Photos by Dan Soderstrom
There’s a great deal of pressure that comes with reviewing Greta Van Fleet.
Nearly a year ago, Pitchfork’s scathing review of their debut album Anthem of the Peaceful Army heralded an online split.
Either you’re like the masses on Reddit who label the band as Led Zeppelin 2.0 with a certain level of vitriol, or you’re in the camp that says their prayers to the almighty rock gods for sending these young whippersnappers to save music.
But wherever you fall on this rudimentary scale, there is no denying that Greta Van Fleet do take the Led Zeppelin inspiration to entirely new heights. Greta Van Fleet are so influenced by the English rock band, that it’s hard to ever stop comparing them. The similarities are uncanny that even Robert Plant – Zeppelin’s lead singer – acknowledged them.
So with so much hate, how does a reviewer approach a band that is unapologetically unoriginal? I fall into the camp of imitation being the sincerest form of flattery.
Greta Van Fleet may be imitating a style of classic rock without much of their individual signature, but they do it so gosh darn well that it’s forgivable. The show felt, at times, like a trip back in time. And I’m not just talking about the hairstyles. The way the crowd interacted with Greta was magic, frontman Josh Kiszka had the crowd under his spell.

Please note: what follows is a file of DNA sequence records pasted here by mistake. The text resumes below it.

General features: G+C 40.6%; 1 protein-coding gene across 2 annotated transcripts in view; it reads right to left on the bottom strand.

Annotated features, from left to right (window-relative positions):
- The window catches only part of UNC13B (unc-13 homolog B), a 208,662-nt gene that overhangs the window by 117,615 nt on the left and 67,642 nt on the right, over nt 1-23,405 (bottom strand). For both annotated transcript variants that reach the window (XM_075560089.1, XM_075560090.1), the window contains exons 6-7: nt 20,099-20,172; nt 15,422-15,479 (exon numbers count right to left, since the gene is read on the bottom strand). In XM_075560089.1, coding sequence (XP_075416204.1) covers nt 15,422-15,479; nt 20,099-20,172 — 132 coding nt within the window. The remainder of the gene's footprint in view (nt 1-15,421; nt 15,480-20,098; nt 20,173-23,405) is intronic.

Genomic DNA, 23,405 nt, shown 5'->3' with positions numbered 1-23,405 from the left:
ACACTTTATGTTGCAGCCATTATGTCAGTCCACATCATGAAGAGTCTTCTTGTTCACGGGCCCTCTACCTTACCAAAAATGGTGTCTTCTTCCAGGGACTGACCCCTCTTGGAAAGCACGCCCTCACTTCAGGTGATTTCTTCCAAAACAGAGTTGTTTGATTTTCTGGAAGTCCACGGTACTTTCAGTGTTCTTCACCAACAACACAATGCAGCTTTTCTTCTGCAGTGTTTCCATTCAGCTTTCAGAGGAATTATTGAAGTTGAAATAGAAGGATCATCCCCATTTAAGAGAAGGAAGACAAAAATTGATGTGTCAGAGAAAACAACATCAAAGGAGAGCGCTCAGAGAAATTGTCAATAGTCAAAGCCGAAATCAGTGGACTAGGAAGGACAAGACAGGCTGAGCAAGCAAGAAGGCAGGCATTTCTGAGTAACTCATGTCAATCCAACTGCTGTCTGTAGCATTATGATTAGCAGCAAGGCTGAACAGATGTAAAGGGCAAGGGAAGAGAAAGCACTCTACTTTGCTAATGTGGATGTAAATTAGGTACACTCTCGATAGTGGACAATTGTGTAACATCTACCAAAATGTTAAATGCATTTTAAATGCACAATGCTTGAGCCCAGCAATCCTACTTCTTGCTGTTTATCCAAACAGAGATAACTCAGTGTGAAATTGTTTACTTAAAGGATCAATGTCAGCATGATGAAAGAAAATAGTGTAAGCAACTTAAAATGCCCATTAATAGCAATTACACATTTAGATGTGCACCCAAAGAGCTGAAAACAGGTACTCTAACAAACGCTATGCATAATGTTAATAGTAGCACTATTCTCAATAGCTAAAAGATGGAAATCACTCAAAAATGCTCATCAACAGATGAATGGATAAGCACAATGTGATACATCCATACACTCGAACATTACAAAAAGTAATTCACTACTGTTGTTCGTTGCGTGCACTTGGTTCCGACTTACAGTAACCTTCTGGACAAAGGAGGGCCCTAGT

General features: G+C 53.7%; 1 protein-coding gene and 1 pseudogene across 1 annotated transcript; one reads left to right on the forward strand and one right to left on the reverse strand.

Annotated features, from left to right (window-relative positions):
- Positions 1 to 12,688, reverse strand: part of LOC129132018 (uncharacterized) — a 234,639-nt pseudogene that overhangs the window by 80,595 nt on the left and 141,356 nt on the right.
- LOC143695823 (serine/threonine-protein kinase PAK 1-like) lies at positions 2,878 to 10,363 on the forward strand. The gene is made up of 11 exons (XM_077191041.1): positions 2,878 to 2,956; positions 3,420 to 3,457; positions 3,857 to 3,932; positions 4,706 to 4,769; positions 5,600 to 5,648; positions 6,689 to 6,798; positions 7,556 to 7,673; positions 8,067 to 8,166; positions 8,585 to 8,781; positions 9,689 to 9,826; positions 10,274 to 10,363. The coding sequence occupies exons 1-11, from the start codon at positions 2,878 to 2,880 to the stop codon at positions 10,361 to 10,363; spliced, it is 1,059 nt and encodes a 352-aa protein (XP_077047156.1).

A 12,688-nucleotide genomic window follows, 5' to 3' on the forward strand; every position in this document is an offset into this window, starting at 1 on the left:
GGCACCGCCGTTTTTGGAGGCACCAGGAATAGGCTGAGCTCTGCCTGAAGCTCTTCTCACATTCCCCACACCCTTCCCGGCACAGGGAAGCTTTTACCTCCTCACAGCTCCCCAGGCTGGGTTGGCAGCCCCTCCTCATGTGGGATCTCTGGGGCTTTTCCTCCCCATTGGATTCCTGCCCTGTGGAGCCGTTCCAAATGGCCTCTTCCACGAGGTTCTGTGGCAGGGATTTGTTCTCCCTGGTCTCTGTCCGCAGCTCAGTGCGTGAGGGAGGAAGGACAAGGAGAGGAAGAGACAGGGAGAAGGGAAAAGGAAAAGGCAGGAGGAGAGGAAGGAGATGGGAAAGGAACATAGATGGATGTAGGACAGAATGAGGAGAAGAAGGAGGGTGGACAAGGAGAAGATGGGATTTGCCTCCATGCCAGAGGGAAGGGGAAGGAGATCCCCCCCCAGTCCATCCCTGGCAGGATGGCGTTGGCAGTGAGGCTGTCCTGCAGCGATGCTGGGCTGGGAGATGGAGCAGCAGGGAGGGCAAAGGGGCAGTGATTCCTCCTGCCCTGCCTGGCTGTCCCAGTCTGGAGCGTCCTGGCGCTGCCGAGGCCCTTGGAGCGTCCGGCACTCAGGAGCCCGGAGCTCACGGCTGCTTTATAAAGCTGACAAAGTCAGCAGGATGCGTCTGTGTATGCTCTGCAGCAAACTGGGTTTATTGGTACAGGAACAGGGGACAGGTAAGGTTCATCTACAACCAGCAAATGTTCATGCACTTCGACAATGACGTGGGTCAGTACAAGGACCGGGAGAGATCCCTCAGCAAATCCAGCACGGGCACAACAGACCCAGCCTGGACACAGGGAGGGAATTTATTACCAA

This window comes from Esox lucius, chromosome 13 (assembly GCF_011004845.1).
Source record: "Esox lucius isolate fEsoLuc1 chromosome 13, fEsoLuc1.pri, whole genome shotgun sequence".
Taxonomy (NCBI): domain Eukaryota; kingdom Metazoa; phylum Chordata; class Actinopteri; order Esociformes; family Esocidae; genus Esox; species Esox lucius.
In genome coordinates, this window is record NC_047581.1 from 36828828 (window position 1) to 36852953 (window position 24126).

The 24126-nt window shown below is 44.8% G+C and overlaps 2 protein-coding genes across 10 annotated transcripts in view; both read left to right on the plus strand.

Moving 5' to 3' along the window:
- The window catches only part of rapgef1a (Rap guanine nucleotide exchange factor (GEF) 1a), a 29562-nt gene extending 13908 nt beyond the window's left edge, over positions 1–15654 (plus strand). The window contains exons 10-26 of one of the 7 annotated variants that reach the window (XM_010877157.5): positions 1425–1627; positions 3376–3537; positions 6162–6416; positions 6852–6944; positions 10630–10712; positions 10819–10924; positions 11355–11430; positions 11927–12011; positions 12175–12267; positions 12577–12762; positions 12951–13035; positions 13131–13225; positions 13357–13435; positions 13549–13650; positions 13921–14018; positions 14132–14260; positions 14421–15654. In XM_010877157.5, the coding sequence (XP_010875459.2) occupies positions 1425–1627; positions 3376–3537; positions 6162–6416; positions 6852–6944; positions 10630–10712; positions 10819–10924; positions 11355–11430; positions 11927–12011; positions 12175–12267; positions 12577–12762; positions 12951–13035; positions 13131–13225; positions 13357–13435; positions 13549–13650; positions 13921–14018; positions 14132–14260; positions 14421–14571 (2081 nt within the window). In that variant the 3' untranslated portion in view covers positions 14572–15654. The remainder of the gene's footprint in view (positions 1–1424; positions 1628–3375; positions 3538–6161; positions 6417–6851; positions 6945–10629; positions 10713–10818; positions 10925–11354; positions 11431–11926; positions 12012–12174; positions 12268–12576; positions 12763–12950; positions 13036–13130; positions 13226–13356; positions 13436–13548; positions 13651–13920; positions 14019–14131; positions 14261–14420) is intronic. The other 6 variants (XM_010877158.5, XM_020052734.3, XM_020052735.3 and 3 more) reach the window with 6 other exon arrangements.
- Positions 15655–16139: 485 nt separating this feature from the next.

Dressed like It’s Always Sunny in Philadelphia’s Dennis Reynolds as the Dayman, Kiszka led the group of his brothers and friends with an on-stage ease that surpasses his 23 years. The setlist was perfect, something that’s all the more impressive considering they only released their debut studio album last year. There was not a dull moment throughout the entire evening, and time sped by.
The absolute highlight of the show, was when they played ‘Anthem’ live for the first time, before settling into a nearly 12-minute blues instrumental, ushered in by brilliant blue lighting. With a complete reshuffle of band positions – frontman on drums, drummer on bass, guitarist on harmonica – the jam session gave each band member time to shine in all their solo glory. It culminated in one band member almost duelling with himself, alternating between a guitar riff and soulful harmonica solo; I shed my jacket to have more range to dance.
And just when you thought it couldn’t get any more fantastic, he flipped his guitar over his shoulders, behind his head, and played it behind his head, back to the audience.
The frenetic pace of the solo encompassed all the reasons that Greta Van Fleet are so compelling. Their musicianship is top notch, I don’t think any of them played a single note wrong all night, and Kiszka’s voice is sinfully good, as it screeches into its signature high register.
They are imperfect in theory, derivatively bordering on plagiarism. But in practice, it is impossible to ignore the fact that they are pure joy. Judging this show within a vacuum, completely devoid of influence from other reviewers and intellectualised music journalism, it was infectiously entertaining. One of the best performances I’ve witnessed in recent memory, and I can’t wait to see them grow beyond the Zeppelin comparisons and into themselves.
Highlight: The moment a guitar was flipped during an extended blues solo.
Lowlight: The end, how cheesy! I truly did not want it to end.
Crowd favourite: ‘When the Curtain Falls’.